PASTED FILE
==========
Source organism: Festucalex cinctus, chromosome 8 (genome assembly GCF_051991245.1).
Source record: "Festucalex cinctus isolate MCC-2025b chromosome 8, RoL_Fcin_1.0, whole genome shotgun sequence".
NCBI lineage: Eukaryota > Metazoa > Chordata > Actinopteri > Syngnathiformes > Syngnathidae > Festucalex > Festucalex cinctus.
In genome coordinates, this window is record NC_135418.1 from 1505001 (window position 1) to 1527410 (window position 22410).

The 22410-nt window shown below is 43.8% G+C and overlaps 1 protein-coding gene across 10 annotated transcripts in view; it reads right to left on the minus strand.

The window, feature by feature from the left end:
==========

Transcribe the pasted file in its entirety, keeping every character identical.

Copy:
Source organism: Festucalex cinctus, chromosome 8 (genome assembly GCF_051991245.1).
Source record: "Festucalex cinctus isolate MCC-2025b chromosome 8, RoL_Fcin_1.0, whole genome shotgun sequence".
NCBI lineage: Eukaryota > Metazoa > Chordata > Actinopteri > Syngnathiformes > Syngnathidae > Festucalex > Festucalex cinctus.
In genome coordinates, this window is record NC_135418.1 from 1505001 (window position 1) to 1527410 (window position 22410).

The 22410-nt window shown below is 43.8% G+C and overlaps 1 protein-coding gene across 10 annotated transcripts in view; it reads right to left on the minus strand.

The window, feature by feature from the left end: